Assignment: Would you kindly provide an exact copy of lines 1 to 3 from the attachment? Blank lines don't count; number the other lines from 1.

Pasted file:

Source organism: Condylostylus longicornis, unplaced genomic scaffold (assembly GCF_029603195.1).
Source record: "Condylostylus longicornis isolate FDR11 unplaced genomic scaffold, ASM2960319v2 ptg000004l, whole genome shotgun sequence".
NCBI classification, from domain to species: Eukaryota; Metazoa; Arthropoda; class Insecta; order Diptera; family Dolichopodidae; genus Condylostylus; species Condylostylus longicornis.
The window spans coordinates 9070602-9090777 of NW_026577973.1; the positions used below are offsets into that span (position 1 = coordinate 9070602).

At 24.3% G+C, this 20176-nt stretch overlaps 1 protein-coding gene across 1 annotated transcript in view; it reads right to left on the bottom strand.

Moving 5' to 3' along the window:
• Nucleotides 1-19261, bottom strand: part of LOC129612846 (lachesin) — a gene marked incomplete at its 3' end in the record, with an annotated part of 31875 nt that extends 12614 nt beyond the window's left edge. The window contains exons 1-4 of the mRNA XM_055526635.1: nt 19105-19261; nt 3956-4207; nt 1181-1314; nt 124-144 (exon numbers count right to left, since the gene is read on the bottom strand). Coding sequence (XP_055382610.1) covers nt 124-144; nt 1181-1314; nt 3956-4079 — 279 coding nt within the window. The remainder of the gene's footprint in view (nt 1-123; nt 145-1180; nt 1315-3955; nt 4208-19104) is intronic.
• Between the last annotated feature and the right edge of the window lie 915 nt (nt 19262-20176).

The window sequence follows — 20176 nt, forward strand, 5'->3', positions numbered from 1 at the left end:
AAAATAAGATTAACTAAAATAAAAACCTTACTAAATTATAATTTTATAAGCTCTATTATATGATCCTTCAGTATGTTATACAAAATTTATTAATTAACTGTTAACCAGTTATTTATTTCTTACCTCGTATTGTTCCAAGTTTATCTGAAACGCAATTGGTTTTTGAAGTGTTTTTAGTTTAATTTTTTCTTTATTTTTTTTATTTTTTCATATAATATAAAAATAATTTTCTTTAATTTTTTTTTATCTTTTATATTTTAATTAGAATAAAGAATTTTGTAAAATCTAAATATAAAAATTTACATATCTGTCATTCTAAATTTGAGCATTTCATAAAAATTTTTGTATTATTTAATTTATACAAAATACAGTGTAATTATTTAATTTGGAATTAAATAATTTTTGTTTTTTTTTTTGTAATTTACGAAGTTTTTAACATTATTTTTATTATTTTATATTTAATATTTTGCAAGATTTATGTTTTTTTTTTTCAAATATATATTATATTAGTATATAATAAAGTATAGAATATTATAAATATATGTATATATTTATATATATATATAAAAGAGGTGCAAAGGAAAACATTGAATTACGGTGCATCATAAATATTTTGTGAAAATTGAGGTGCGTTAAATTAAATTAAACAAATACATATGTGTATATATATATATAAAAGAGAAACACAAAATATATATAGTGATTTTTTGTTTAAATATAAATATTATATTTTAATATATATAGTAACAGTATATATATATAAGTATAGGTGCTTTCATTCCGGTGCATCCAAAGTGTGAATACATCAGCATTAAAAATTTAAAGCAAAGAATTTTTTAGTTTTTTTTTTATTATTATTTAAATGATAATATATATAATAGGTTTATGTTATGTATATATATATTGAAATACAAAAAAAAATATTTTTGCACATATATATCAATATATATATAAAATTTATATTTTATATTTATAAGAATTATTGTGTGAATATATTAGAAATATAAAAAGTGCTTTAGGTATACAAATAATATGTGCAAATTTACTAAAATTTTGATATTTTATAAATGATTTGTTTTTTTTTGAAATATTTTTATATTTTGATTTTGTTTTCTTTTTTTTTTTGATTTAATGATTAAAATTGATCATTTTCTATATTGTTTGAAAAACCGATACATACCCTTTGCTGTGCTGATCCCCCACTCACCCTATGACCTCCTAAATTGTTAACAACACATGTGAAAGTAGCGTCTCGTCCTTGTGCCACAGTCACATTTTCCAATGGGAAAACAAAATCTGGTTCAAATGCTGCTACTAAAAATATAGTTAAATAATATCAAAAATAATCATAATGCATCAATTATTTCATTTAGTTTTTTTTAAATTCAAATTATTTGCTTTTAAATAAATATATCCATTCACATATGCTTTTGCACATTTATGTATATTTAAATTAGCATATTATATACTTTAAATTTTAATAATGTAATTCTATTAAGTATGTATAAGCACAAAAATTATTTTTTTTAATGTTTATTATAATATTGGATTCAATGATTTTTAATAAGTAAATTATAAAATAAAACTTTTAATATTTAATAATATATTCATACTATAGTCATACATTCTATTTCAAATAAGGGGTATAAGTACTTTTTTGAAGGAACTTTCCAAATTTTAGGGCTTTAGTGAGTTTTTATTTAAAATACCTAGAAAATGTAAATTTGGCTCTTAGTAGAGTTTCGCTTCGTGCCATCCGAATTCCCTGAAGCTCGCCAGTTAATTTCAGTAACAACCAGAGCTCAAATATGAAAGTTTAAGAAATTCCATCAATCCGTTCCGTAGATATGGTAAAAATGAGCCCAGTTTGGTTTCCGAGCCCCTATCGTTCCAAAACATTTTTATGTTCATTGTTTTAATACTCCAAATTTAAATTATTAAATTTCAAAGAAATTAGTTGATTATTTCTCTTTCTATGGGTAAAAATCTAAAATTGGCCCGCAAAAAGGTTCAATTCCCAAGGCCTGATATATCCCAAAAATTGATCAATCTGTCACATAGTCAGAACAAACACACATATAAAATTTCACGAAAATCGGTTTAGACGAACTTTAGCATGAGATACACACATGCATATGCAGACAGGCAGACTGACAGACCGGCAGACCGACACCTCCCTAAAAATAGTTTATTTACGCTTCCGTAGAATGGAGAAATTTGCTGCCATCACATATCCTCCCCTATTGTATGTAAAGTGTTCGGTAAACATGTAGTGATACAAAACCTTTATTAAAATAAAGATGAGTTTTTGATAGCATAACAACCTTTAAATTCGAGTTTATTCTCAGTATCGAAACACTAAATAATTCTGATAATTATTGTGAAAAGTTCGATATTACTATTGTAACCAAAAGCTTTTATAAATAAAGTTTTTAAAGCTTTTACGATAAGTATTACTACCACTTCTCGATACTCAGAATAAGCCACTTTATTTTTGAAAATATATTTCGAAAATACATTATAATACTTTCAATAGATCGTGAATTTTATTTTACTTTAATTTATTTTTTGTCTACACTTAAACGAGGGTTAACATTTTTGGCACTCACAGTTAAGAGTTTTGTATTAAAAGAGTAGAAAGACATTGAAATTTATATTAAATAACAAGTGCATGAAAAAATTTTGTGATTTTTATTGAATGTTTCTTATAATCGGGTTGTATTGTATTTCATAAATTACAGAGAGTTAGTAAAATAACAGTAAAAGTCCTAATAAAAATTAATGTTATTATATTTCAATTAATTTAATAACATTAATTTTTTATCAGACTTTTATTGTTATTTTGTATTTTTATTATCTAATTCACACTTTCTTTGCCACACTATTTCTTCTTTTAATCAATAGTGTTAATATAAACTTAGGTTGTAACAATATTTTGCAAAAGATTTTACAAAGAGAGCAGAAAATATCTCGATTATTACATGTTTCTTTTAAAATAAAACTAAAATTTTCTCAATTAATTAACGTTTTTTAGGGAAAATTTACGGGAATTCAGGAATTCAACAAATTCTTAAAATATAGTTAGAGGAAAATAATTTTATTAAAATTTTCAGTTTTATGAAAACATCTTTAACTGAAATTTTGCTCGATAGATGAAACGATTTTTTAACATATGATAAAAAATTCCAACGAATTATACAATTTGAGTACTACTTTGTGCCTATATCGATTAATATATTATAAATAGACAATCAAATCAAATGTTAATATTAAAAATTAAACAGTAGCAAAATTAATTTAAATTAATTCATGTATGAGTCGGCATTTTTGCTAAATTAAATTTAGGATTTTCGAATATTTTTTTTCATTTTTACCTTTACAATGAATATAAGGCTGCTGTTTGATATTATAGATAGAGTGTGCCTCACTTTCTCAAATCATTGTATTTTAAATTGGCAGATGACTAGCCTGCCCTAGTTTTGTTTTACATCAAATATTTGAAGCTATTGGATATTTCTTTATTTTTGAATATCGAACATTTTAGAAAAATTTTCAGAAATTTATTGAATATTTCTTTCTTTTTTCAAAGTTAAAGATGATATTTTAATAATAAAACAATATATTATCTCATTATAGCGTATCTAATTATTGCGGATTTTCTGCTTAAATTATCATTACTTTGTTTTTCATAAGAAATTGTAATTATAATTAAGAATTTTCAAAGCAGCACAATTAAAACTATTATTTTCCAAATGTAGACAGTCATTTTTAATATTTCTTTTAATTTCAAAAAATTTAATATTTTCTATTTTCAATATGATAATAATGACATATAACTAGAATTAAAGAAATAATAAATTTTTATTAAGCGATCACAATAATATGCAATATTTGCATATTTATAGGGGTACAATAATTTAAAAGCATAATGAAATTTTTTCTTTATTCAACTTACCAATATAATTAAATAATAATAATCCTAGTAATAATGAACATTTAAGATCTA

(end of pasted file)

Source organism: Condylostylus longicornis, unplaced genomic scaffold (assembly GCF_029603195.1).
Source record: "Condylostylus longicornis isolate FDR11 unplaced genomic scaffold, ASM2960319v2 ptg000004l, whole genome shotgun sequence".
NCBI classification, from domain to species: Eukaryota; Metazoa; Arthropoda; class Insecta; order Diptera; family Dolichopodidae; genus Condylostylus; species Condylostylus longicornis.